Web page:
Culture & History

In the middle of it all - The peaceful calm of St. Kitts suggests nothing of the extraordinary history of the island.  For centuries, St. Kitts occupied a critical position in the European struggle for the islands of the West Indies, which were rich with sugar plantations and were considered the gateway to the Caribbean.  As a result, the struggles and conflicts in and around St. Kitts shaped much of the history of the entire Caribbean.

When Cane Was King

From Backyard Rum to Crème Brulee

Sugar was once the most important crop in the world. It was used to make molasses and rum, and to sweeten the cuisines of people around the world.  And because sugar cane grows in warm, tropical climates, the Caribbean islands were the perfect places to grow it.  European settlers from England, France, Spain, and Holland came to the region, cut down the islands' forests, and planted sugar cane.

Sweet Spot of the Caribbean

Of all the English colonies in the Caribbean, St. Kitts was the oldest and wealthiest - with rich volcanic soil and an ideal climate. Annually St. Kitts yielded a fortune in sugar and rum for its wealthy, mostly absentee, landholders. By around 1775, the time of the American Revolution, 68 sugar plantations existed on St. Kitts, one for every square mile.  The plantation owners sold their sugar products to American, British, French and Dutch customers. They are also credited with production innovations that led St.Kitts to become the world leader in sugar cane cultivation, and a catalyst for the industrial revolution.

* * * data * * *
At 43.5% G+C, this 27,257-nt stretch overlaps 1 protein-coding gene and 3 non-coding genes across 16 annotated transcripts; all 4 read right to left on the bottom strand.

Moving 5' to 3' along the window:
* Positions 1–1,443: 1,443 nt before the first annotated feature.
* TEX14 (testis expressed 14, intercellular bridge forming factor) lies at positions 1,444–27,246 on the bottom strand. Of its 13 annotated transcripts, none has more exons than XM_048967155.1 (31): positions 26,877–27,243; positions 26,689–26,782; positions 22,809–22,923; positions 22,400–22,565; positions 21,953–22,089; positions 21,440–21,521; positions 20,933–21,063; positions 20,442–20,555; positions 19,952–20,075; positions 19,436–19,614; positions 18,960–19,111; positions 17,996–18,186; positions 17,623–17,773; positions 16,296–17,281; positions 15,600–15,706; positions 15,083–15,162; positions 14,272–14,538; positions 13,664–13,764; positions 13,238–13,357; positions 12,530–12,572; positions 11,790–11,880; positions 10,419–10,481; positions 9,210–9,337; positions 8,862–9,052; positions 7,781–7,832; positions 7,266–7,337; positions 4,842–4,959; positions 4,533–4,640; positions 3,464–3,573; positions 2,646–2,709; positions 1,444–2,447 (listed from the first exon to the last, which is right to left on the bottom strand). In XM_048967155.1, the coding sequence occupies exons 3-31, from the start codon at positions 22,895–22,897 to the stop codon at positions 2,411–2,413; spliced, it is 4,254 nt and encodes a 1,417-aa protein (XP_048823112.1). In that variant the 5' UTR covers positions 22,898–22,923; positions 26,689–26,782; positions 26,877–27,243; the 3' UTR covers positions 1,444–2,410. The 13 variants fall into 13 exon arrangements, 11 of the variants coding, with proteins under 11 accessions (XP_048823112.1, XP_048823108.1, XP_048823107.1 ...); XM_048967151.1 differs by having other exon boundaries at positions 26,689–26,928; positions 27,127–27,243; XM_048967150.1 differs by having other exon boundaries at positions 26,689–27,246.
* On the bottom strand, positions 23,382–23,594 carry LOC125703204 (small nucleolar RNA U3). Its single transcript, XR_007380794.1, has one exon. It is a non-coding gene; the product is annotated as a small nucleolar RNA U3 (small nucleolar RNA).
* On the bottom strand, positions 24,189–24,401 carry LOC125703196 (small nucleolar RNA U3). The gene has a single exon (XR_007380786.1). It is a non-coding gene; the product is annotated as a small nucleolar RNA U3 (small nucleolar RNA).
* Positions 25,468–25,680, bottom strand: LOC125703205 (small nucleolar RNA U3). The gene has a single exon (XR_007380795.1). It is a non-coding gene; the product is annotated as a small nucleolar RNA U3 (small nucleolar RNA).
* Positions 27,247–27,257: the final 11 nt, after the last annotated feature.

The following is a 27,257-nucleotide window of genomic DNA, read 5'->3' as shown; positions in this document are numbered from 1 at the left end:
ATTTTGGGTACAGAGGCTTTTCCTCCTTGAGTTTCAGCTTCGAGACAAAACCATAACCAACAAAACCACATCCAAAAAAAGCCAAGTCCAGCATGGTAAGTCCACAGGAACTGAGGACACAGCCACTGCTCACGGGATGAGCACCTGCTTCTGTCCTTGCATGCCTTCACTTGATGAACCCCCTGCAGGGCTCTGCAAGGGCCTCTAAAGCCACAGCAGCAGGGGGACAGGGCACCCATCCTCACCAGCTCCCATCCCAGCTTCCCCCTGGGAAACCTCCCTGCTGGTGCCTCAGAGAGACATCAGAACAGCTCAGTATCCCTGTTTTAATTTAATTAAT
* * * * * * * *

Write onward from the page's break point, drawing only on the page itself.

A Bitter Sweet Ending

The persistent arguments, outcries, and writings of three prominent English residents of St. Kitts, are said to have influenced the abolition of the British slave trade in 1807 more than any other factor. And with the total abolishment of slavery throughout all the British colonies in 1834, came the end of the sugar industry. Europe's beet sugar undersold Caribbean cane. Depressed market prices could not offset the production and transportation costs for an island crop. In 2005, due to plummeting profits, the Government closed both the cane fields and sugar factory. Tourism is now the major source of income for St. Kitts. The sugar train railway is now home to the St. Kitts Scenic Railway, a unique tour that takes visitors through many of the plantation ruins.